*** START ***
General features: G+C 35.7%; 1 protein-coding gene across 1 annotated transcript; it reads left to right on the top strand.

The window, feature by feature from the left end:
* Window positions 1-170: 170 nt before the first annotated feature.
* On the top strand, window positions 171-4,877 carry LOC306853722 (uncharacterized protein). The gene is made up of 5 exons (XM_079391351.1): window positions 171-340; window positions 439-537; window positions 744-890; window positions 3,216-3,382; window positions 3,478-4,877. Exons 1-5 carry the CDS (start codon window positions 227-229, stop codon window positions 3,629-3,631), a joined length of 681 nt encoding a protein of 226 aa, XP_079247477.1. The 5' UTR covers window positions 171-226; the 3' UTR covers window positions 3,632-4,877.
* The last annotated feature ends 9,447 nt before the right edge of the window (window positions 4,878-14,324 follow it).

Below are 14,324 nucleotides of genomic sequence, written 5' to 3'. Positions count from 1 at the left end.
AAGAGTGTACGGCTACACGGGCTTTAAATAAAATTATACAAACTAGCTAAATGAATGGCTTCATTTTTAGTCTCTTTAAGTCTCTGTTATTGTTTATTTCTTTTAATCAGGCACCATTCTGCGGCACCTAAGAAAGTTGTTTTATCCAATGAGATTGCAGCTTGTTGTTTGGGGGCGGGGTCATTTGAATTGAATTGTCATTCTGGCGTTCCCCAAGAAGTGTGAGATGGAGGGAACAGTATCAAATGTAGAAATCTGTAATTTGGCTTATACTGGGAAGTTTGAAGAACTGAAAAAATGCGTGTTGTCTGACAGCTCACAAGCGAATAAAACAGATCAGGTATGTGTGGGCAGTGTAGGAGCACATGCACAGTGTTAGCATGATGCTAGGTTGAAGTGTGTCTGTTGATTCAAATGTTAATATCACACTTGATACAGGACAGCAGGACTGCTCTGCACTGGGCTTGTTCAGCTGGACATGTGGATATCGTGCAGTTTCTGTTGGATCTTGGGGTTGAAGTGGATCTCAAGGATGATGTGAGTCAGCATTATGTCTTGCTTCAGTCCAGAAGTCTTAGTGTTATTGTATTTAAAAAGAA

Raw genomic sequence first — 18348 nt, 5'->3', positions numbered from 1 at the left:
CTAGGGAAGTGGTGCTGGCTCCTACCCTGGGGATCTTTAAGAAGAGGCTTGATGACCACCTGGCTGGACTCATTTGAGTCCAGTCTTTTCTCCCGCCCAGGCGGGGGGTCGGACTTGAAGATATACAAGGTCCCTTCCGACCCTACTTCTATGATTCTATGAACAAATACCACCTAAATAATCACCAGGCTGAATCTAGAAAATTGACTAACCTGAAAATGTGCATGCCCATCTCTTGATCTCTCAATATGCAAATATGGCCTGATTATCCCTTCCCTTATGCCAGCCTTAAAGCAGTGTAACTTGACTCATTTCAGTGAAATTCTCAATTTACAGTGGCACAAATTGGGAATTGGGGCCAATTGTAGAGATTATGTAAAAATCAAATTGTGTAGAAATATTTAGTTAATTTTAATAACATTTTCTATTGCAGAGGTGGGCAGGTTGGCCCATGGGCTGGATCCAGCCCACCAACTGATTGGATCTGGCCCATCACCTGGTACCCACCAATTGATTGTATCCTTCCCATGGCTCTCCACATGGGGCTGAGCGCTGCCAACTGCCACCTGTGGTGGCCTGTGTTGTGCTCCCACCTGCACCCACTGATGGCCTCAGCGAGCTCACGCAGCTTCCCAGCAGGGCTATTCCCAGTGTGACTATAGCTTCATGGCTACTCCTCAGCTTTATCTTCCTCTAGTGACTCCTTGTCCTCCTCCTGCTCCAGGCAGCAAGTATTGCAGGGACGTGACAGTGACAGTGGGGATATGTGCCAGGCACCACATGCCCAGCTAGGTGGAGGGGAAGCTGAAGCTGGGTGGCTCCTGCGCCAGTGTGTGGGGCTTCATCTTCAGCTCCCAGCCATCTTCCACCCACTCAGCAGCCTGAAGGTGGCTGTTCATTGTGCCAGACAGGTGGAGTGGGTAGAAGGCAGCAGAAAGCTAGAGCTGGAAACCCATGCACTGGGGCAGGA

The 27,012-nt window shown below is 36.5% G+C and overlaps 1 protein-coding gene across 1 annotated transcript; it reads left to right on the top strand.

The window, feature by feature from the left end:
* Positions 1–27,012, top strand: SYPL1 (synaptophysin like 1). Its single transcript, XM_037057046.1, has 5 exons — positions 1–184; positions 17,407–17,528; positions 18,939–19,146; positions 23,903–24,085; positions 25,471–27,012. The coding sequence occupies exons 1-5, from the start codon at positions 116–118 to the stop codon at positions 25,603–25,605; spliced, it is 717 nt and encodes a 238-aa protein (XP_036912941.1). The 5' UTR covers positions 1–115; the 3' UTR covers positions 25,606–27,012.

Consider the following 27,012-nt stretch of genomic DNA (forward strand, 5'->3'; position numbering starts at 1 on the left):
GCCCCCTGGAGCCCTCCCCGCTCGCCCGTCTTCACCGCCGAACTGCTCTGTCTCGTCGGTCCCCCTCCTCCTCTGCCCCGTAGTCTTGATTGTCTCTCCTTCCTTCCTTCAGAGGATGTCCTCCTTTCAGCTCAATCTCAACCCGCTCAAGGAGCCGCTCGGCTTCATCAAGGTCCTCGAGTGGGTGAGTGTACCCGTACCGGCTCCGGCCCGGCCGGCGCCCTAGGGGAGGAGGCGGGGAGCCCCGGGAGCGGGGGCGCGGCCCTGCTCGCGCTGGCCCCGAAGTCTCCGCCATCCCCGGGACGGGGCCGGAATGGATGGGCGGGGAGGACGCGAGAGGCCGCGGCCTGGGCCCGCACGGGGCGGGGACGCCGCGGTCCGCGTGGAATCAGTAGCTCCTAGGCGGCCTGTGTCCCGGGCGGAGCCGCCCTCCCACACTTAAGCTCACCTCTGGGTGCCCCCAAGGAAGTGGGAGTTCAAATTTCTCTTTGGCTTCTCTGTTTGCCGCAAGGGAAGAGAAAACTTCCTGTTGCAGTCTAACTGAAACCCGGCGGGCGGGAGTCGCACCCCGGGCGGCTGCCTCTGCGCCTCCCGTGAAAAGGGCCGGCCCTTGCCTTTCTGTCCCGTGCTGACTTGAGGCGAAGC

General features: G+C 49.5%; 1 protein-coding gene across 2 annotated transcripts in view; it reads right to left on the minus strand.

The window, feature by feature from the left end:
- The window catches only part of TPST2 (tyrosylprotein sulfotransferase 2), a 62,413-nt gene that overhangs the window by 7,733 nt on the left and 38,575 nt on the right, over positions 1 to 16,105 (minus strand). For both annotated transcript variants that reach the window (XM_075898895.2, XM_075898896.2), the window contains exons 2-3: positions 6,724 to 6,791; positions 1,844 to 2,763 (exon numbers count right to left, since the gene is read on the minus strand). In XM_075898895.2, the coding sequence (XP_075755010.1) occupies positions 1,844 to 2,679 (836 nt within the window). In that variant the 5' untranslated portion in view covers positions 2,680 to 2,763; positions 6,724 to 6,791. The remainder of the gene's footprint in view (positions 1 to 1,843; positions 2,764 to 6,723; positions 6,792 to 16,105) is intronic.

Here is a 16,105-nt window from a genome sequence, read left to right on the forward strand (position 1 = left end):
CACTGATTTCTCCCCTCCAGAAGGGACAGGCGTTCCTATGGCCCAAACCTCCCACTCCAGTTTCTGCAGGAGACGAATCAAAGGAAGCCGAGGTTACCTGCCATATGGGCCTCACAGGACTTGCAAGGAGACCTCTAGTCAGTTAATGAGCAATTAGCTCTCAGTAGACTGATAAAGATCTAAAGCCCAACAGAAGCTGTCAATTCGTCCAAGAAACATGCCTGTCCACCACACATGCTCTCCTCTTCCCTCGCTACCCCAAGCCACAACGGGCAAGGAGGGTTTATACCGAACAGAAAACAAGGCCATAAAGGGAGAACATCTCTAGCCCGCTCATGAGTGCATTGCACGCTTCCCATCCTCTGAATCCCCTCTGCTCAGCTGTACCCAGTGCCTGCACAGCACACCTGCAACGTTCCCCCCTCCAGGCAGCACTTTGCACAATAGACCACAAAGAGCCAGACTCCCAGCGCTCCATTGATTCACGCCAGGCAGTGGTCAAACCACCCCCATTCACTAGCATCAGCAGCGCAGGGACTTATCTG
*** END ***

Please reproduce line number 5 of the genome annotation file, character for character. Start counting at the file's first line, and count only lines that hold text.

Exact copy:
* The last annotated feature ends 9,447 nt before the right edge of the window (window positions 4,878-14,324 follow it).